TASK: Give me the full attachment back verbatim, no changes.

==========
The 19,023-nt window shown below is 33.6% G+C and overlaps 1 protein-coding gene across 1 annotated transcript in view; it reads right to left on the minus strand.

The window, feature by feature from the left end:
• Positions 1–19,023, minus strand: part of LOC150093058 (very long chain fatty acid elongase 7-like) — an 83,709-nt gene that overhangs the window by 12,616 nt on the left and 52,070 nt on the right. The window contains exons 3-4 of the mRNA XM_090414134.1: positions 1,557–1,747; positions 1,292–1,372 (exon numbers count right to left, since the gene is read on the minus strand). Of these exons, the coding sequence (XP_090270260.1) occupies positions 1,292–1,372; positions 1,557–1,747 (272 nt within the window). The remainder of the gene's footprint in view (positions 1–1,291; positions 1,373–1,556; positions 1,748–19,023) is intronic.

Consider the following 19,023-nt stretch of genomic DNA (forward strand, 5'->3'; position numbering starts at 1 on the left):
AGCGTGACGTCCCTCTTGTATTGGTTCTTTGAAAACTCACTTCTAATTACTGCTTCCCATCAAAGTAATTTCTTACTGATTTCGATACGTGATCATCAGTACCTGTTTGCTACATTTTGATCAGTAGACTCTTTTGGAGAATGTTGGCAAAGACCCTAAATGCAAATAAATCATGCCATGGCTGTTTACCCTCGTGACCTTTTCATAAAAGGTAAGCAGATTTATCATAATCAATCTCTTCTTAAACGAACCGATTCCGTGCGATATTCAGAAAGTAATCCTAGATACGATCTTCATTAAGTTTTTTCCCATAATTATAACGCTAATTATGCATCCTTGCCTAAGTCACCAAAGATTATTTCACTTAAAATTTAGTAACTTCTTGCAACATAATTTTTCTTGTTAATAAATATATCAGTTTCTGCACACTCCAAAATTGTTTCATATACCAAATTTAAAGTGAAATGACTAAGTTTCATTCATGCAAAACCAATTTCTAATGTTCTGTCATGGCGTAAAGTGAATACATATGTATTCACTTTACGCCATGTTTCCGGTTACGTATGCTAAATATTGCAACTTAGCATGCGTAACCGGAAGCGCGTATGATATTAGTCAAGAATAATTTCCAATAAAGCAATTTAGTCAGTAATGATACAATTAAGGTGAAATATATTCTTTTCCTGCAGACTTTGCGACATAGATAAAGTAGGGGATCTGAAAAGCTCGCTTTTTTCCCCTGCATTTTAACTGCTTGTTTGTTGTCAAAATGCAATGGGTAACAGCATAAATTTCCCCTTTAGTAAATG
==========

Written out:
The 19,023-nt window shown below is 33.6% G+C and overlaps 1 protein-coding gene across 1 annotated transcript in view; it reads right to left on the minus strand.

The window, feature by feature from the left end:
• Positions 1–19,023, minus strand: part of LOC150093058 (very long chain fatty acid elongase 7-like) — an 83,709-nt gene that overhangs the window by 12,616 nt on the left and 52,070 nt on the right. The window contains exons 3-4 of the mRNA XM_090414134.1: positions 1,557–1,747; positions 1,292–1,372 (exon numbers count right to left, since the gene is read on the minus strand). Of these exons, the coding sequence (XP_090270260.1) occupies positions 1,292–1,372; positions 1,557–1,747 (272 nt within the window). The remainder of the gene's footprint in view (positions 1–1,291; positions 1,373–1,556; positions 1,748–19,023) is intronic.

Consider the following 19,023-nt stretch of genomic DNA (forward strand, 5'->3'; position numbering starts at 1 on the left):
AGCGTGACGTCCCTCTTGTATTGGTTCTTTGAAAACTCACTTCTAATTACTGCTTCCCATCAAAGTAATTTCTTACTGATTTCGATACGTGATCATCAGTACCTGTTTGCTACATTTTGATCAGTAGACTCTTTTGGAGAATGTTGGCAAAGACCCTAAATGCAAATAAATCATGCCATGGCTGTTTACCCTCGTGACCTTTTCATAAAAGGTAAGCAGATTTATCATAATCAATCTCTTCTTAAACGAACCGATTCCGTGCGATATTCAGAAAGTAATCCTAGATACGATCTTCATTAAGTTTTTTCCCATAATTATAACGCTAATTATGCATCCTTGCCTAAGTCACCAAAGATTATTTCACTTAAAATTTAGTAACTTCTTGCAACATAATTTTTCTTGTTAATAAATATATCAGTTTCTGCACACTCCAAAATTGTTTCATATACCAAATTTAAAGTGAAATGACTAAGTTTCATTCATGCAAAACCAATTTCTAATGTTCTGTCATGGCGTAAAGTGAATACATATGTATTCACTTTACGCCATGTTTCCGGTTACGTATGCTAAATATTGCAACTTAGCATGCGTAACCGGAAGCGCGTATGATATTAGTCAAGAATAATTTCCAATAAAGCAATTTAGTCAGTAATGATACAATTAAGGTGAAATATATTCTTTTCCTGCAGACTTTGCGACATAGATAAAGTAGGGGATCTGAAAAGCTCGCTTTTTTCCCCTGCATTTTAACTGCTTGTTTGTTGTCAAAATGCAATGGGTAACAGCATAAATTTCCCCTTTAGTAAATG